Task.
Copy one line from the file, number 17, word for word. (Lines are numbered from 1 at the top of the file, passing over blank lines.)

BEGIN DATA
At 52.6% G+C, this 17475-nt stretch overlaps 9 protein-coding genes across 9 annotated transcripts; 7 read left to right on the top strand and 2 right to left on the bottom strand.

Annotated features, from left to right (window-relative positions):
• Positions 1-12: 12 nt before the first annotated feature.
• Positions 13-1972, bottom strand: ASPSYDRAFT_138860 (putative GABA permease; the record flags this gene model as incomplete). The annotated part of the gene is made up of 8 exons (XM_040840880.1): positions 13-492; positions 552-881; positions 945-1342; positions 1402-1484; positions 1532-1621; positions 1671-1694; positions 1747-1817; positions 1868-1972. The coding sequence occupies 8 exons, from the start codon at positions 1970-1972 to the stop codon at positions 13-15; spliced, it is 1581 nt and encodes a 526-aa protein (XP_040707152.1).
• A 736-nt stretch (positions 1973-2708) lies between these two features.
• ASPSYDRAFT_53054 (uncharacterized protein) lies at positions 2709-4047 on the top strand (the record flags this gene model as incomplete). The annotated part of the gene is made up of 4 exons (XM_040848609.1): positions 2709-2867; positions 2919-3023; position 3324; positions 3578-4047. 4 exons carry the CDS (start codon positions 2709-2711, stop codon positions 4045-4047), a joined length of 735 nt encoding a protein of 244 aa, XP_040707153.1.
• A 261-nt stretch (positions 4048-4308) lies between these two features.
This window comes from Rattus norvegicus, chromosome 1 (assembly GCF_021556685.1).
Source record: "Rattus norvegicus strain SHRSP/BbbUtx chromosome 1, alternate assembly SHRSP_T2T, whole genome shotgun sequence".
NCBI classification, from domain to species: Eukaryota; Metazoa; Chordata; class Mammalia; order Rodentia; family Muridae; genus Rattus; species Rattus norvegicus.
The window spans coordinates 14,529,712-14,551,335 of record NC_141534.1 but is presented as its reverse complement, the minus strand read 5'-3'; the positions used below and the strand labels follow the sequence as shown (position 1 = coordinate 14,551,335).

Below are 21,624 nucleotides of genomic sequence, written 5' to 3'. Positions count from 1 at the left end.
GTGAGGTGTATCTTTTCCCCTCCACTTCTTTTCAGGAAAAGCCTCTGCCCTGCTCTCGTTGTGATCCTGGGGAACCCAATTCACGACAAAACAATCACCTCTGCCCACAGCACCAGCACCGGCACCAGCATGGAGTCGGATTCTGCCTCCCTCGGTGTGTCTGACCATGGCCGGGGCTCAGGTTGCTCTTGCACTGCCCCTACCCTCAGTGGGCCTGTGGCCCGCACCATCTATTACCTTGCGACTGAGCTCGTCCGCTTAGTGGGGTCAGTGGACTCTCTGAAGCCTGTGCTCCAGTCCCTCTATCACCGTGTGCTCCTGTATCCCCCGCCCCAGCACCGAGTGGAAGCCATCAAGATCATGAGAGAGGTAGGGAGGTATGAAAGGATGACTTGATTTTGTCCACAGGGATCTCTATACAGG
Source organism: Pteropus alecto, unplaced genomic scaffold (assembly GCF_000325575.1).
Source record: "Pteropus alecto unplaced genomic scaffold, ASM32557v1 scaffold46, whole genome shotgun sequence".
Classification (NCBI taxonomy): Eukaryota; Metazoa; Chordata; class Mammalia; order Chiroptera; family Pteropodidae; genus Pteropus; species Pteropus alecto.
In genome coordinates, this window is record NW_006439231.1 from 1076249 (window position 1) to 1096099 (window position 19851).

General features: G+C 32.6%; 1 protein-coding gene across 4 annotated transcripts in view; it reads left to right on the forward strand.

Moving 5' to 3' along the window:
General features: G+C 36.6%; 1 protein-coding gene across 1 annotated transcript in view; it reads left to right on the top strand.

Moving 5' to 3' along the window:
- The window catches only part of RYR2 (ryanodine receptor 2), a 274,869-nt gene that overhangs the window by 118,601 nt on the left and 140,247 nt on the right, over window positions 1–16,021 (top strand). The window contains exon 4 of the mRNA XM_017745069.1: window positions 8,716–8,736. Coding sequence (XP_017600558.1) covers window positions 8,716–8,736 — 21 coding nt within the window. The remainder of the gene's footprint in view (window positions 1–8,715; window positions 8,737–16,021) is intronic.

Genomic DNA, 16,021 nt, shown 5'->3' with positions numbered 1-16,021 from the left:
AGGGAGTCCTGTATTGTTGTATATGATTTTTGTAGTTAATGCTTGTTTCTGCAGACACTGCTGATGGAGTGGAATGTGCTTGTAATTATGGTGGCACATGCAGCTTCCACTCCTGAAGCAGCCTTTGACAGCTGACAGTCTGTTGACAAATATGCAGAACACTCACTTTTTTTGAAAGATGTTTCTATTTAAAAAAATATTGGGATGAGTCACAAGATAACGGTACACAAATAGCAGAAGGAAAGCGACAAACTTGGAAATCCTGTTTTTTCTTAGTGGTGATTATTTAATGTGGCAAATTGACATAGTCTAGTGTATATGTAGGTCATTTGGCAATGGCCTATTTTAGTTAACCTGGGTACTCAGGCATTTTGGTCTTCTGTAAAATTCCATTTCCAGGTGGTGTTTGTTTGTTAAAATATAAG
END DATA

In genome coordinates, this window is record NW_006439231.1 from 1076249 (window position 1) to 1096099 (window position 19851).